28. 28. 1 ISBN 978-3-642-36460-0 Understanding Complex Systems Petter Holme Jari Saramäki Editors Temporal Networks TemporalNetworksHolme·SaramäkiEds. Understanding Complex Systems Petter Holme · Jari Saramäki Editors Temporal Networks The concept of temporal networks is an extension of complex networks as a modeling framework to include information on when interactions between nodes happen. Many studies of the last decade examine how the static network structure affect dynamic systems on the network. In this traditional approach the temporal aspects are pre- encoded in the dynamic system model. Temporal-network methods, on the other hand, lift the temporal information from the level of system dynamics to the mathematical representation of the contact network itself. This framework becomes particularly useful for cases where there is a lot of structure and heterogeneity both in the timings of interaction events and the network topology. The advantage compared to common static network approaches is the ability to design more accurate models in order to explain and predict large-scale dynamic phenomena (such as, e.g., epidemic outbreaks and other spreading phenomena). On the other hand, temporal network methods are mathematically and conceptually more challenging. This book is intended as a first introduction and state-of-the art overview of this rapidly emerging field. Physics 9 7 8 3 6 4 2 3 6 4 6 0 0
  29. 29. Randomization
  30. 30. Randomization Times shuffled Original 1 0.8 0.6 0.4 0.2 0 0 100 200 300 Time (days) Fractionofinfectious Karsai, et al., PRE, 2011.
  31. 31. Randomization Times shuffled Original 1 0.8 0.6 0.4 0.2 0 0 100 200 300 Time (days) Fractionofinfectious Karsai, et al., PRE, 2011. Random times Times shuffled Original Contact sequences of links shuffled among links similar weight Contact sequences of links shuffled 1 0.8 0.6 0.4 0.2 0 0 100 200 300 Time (days) Fractionofinfectious
  32. 32. Temporal structure
  33. 33. Temporal structure Fat-tailed interevent time distributions Slowing down of spreading. 10-12 10 -10 10 -8 10 -6 10 -4 10 -2 10 0 10 2 10 4 10 0 10 1 10 2 10 3 10 4 10 5 10 6 10 7 10 8 Poisson Power-law Time Incidence/N Min, Goh, Vazquez, 2011. PRE 83, 036102. But both the cell phone and the prostitution data are bursty. So why are they different w.r.t. spreading?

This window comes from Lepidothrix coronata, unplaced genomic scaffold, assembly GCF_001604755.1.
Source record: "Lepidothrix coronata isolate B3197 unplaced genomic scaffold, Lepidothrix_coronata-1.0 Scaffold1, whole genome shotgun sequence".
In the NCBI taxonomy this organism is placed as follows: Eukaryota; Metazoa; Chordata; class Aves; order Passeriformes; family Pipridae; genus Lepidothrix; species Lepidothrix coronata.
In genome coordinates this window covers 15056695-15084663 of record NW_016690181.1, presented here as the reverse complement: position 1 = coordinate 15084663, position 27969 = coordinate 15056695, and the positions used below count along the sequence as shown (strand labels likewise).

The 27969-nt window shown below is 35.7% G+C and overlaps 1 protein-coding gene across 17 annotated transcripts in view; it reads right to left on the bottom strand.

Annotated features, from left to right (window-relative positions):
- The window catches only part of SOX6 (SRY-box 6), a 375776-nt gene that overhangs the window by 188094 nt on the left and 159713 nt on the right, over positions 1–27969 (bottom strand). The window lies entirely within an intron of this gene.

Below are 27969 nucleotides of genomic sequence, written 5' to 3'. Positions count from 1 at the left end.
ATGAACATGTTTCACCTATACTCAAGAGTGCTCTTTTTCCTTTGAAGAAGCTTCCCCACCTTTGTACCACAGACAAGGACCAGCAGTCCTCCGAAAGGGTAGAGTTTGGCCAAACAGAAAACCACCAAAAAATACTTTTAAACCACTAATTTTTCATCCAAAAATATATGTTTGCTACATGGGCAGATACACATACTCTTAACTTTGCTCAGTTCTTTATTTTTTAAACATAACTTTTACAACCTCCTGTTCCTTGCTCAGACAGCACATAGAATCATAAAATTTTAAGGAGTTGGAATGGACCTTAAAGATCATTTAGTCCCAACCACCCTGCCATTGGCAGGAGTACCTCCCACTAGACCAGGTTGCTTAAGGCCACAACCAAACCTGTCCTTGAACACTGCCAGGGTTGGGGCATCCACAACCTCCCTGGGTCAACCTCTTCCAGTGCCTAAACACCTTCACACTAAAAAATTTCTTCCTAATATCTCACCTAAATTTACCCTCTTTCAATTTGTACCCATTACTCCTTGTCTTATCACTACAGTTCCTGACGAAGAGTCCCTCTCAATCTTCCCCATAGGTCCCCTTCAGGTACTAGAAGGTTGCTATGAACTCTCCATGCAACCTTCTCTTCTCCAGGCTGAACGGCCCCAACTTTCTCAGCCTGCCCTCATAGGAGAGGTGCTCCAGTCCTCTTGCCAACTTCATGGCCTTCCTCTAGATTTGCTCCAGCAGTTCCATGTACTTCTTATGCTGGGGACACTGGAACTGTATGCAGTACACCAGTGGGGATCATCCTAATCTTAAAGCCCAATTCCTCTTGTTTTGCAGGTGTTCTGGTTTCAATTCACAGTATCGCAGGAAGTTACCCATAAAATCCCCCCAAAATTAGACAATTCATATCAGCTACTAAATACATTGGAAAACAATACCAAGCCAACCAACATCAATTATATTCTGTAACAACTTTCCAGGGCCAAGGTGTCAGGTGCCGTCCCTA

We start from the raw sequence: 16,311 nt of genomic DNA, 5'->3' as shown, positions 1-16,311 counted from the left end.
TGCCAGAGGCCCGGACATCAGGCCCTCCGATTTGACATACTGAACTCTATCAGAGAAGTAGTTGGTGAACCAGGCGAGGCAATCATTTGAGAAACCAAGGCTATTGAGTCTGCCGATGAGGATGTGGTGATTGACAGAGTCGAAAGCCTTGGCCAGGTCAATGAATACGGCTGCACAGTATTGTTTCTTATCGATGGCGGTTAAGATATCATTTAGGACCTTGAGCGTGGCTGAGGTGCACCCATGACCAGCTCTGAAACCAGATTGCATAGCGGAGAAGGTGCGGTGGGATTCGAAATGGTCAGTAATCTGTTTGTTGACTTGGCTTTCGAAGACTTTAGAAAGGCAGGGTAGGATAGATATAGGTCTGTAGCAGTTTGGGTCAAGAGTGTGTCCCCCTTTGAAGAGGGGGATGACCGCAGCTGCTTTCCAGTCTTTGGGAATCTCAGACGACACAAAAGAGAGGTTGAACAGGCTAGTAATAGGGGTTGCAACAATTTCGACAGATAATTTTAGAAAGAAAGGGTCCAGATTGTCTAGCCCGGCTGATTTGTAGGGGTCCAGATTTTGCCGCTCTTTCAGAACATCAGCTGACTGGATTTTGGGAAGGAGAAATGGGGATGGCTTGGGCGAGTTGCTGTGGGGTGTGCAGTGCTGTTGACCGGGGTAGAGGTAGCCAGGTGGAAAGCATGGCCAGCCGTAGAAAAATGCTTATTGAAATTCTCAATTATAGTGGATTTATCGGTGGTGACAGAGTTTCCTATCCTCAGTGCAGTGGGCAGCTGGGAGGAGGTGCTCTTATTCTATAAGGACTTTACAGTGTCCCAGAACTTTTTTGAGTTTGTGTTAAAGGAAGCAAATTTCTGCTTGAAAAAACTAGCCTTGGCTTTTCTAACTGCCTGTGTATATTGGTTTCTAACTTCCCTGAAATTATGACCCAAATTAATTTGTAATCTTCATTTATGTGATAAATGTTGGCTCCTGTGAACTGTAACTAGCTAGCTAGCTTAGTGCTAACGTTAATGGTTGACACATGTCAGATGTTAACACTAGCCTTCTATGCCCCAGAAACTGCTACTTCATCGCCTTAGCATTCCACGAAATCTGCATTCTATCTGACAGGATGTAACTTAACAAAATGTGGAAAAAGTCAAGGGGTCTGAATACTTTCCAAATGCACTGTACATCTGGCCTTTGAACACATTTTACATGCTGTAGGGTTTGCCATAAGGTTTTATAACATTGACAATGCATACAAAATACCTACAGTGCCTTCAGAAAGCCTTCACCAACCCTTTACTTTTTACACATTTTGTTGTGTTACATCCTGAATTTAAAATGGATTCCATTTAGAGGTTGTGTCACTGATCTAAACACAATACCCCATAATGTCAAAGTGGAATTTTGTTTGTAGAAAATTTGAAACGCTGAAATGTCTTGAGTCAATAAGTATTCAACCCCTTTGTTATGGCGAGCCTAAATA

34. 34. Europhys. Lett., 64 (3), pp. 427–433 (2003) EUROPHYSICS LETTERS 1 November 2003 Network dynamics of ongoing social relationships P. Holme(∗ ) Department of Physics, Ume˚a University - 901 87 Ume˚a, Sweden (received 21 July 2003; accepted in final form 22 August 2003) PACS. 89.65.-s – Social and economic systems. PACS. 89.75.Hc – Networks and genealogical trees. PACS. 89.75.-k – Complex systems. Abstract. – Many recent large-scale studies of interaction networks have focused on networks of accumulated contacts. In this letter we explore social networks of ongoing relationships with an emphasis on dynamical aspects. We find a distribution of response times (times between consecutive contacts of different direction between two actors) that has a power law shape over a large range. We also argue that the distribution of relationship duration (the time between the first and last contacts between actors) is exponentially decaying. Methods to reanalyze the data to compensate for the finite sampling time are proposed. We find that the degree distribution for networks of ongoing contacts fits better to a power law than the degree distribution of the network of accumulated contacts do. We see that the clustering and assortative mixing coefficients are of the same order for networks of ongoing and accumulated contacts, and that the structural fluctuations of the former are rather large. Introduction. – The recent development in database technology has allowed researchers to extract very large data sets of human interaction sequences. These large data sets are suitable to the methods and modeling techniques of statistical physics, and thus, the last years have witnessed the appearance of an interdisciplinary field between physics and sociology [1–3]. More specifically, these studies have focused on network structure —in what ways the networks